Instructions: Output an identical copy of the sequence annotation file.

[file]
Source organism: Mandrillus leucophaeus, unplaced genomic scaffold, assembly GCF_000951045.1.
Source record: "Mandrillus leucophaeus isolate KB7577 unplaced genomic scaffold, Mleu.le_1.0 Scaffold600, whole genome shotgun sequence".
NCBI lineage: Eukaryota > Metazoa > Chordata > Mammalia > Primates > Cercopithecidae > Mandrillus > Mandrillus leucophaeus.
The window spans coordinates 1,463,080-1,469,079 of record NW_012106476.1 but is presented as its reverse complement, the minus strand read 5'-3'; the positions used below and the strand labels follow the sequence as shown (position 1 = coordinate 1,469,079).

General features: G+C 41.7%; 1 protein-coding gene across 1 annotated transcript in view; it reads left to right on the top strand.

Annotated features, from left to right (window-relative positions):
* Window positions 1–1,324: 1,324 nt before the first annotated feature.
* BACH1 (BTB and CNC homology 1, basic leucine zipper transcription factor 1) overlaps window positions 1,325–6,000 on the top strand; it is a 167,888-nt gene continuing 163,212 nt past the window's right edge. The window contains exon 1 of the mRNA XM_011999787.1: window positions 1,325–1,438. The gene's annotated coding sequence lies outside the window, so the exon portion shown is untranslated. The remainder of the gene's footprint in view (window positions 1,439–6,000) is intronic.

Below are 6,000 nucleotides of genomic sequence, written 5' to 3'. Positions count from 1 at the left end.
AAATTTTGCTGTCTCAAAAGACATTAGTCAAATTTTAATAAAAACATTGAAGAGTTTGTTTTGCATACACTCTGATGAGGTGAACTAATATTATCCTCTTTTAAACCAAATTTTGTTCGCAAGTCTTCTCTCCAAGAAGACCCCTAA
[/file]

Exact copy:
Source organism: Mandrillus leucophaeus, unplaced genomic scaffold, assembly GCF_000951045.1.
Source record: "Mandrillus leucophaeus isolate KB7577 unplaced genomic scaffold, Mleu.le_1.0 Scaffold600, whole genome shotgun sequence".
NCBI lineage: Eukaryota > Metazoa > Chordata > Mammalia > Primates > Cercopithecidae > Mandrillus > Mandrillus leucophaeus.
The window spans coordinates 1,463,080-1,469,079 of record NW_012106476.1 but is presented as its reverse complement, the minus strand read 5'-3'; the positions used below and the strand labels follow the sequence as shown (position 1 = coordinate 1,469,079).

General features: G+C 41.7%; 1 protein-coding gene across 1 annotated transcript in view; it reads left to right on the top strand.

Annotated features, from left to right (window-relative positions):
* Window positions 1–1,324: 1,324 nt before the first annotated feature.
* BACH1 (BTB and CNC homology 1, basic leucine zipper transcription factor 1) overlaps window positions 1,325–6,000 on the top strand; it is a 167,888-nt gene continuing 163,212 nt past the window's right edge. The window contains exon 1 of the mRNA XM_011999787.1: window positions 1,325–1,438. The gene's annotated coding sequence lies outside the window, so the exon portion shown is untranslated. The remainder of the gene's footprint in view (window positions 1,439–6,000) is intronic.

Below are 6,000 nucleotides of genomic sequence, written 5' to 3'. Positions count from 1 at the left end.
AAATTTTGCTGTCTCAAAAGACATTAGTCAAATTTTAATAAAAACATTGAAGAGTTTGTTTTGCATACACTCTGATGAGGTGAACTAATATTATCCTCTTTTAAACCAAATTTTGTTCGCAAGTCTTCTCTCCAAGAAGACCCCTAA